\end{equation}
Torsion is the rate of change of the direction of the binormal
vector.
\begin{equation}
\tau = -\mathbf{p} \cdot \frac{d\mathbf{b}}{ds}\:.
\end{equation}
An important result is that a curve is planar if and only if torsion is
everywhere zero.
The concept of geometric continuity is similar in space as in the
plane. In particular, a space curve has $G^2$-continuity if its
osculating circle is continuous along its arc length. Torsion
need not be continuous in a $G^2$-continuous space curve.
The bending energy of a wire is, as in the planar case, proportional
to the integral of the square of curvature. Note that the bending energy
does not directly depend on torsion. A physical wire may also have
\emph{twist}, but this is not considered here; for spline
applications, it may be assumed that the wire can untwist to find its
minimum energy configuration.
\section{Minimum energy curve in space}
\label{space-mec-sec}
Likely the first actual solution to the shape of the MEC in space was
by Kirchoff, who found that the kinetic analogy for the planar
elastica (see Section \ref{kinetic-analogy-sec}) also generalizes to
three-space fairly straightforwardly. While the planar elastica
corresponds to a pendulum rotating around a fixed point, constrained
to a plane, the minimum energy curve in space corresponds to a
spinning top, also gyrating around a fixed point. Goss, in his
Ph.D. thesis, traces out the history of this development
\cite[p. 37]{Goss03}. The result is also presented in Greenhill's 1892
book on the applications of elliptic curves \cite{Greenhill1892}. Max
Born's Ph.D. thesis also contains a derivation of the differential
equations of the curve from variational principles \cite{Born1906},
but his choice of spherical polar coordinates makes the equations
fairly awkward.
A more modern derivation of the shape of the MEC in space is contained in
Mehlum's work on nonlinear splines, published in 1974 \cite{Mehlum74}
and later refined \cite{Mehlum85, Meh94}. Most importantly, Mehlum
discovered a simple relationship between curvature and torsion for all
solutions of the elastica \cite[Eq. 2.21]{Mehlum74}.
\begin{equation}
\label{mehlum-tau-eq}
\kappa^2\tau = C
\end{equation}
Mehlum also derived the following equation for the curvature as a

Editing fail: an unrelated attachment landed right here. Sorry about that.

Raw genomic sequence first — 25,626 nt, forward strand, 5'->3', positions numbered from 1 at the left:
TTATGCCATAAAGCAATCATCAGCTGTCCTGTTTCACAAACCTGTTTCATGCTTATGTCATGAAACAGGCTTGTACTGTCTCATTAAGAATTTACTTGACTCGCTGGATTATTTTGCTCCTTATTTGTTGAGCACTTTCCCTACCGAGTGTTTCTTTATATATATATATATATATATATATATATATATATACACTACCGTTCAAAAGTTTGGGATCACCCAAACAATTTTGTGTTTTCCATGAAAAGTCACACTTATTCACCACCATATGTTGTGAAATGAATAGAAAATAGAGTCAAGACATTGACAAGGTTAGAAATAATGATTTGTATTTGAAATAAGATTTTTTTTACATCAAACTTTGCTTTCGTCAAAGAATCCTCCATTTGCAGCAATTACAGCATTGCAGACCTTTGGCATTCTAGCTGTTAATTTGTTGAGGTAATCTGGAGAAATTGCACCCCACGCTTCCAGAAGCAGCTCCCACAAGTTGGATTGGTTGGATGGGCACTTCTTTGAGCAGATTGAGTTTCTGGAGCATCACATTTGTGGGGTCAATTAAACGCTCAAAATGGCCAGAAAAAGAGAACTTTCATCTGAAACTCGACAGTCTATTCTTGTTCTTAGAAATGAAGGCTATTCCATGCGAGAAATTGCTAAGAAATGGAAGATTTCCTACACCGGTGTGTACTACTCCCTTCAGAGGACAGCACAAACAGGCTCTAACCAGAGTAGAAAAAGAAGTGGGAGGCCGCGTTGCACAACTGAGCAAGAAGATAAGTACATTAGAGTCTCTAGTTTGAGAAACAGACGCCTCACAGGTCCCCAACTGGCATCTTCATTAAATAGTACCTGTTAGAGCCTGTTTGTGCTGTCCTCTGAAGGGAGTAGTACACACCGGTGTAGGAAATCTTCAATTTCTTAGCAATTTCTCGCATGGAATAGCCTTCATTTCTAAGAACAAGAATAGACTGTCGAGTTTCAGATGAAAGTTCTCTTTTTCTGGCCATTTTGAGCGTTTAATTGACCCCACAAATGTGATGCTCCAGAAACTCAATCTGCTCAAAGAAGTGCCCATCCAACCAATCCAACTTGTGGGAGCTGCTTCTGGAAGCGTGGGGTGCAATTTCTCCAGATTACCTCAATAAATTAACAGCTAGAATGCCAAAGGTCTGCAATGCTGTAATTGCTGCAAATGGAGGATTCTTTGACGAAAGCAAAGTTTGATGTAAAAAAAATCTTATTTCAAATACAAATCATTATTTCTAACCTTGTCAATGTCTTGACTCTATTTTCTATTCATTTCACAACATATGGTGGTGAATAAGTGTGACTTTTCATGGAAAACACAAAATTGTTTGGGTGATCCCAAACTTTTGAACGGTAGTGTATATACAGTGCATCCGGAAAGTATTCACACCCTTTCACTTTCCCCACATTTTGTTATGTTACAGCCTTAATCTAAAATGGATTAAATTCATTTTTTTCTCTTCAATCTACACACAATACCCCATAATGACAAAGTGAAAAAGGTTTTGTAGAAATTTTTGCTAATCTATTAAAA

function of arc length. Since a space curve is completely characterized
by its curvature and torsion, given the above relation, the shape is
determined by a differential equation in one variable.
\begin{equation}
\label{mehlum-space-eq}
\left [(\kappa^2)'\right ]^2 + \kappa^2\left [(\kappa^2 - 2D)^2 - 4\psi^2\right ] + 4C^2 = 0,
\end{equation}
\noindent where $C$, $D$, and $\psi$ are arbitrary constants
\cite[Eq. 2.24]{Mehlum74}. Compare with Equation \ref{elastica-kappa},
the equation for the elastica in the plane.
\subsection{MEC as spline in 3-space}
\label{space-mec-spline}
When used as a spline, the MEC has the following
properties:
\begin{itemize}
\item Each segment is an energy-minimizing space curve, constrained
by the \emph{tangent vectors} relative to the chord at both endpoints.
\item $G^2$-continuity is preserved across control points, as in the
planar case. However, torsion may be discontinuous.
\item Each curve segment is controlled by three parameters. The
additional parameter corresponds to the deviation of the two tangent
vectors from being planar.
\end{itemize}
Each tangent vector has two components (equivalent, for example, to
the spherical polar coordinates $\theta$ and $\phi$). This would seem to
suggest that there are \emph{four} parameters for each curve
segment. However, counting in this way would include one parameter for
rotations around the chord, which, as a rigid body transformation, is
not actually a true parameter of the underlying curve family. Thus,
the actual number of parameters is three. The \emph{relative} rotation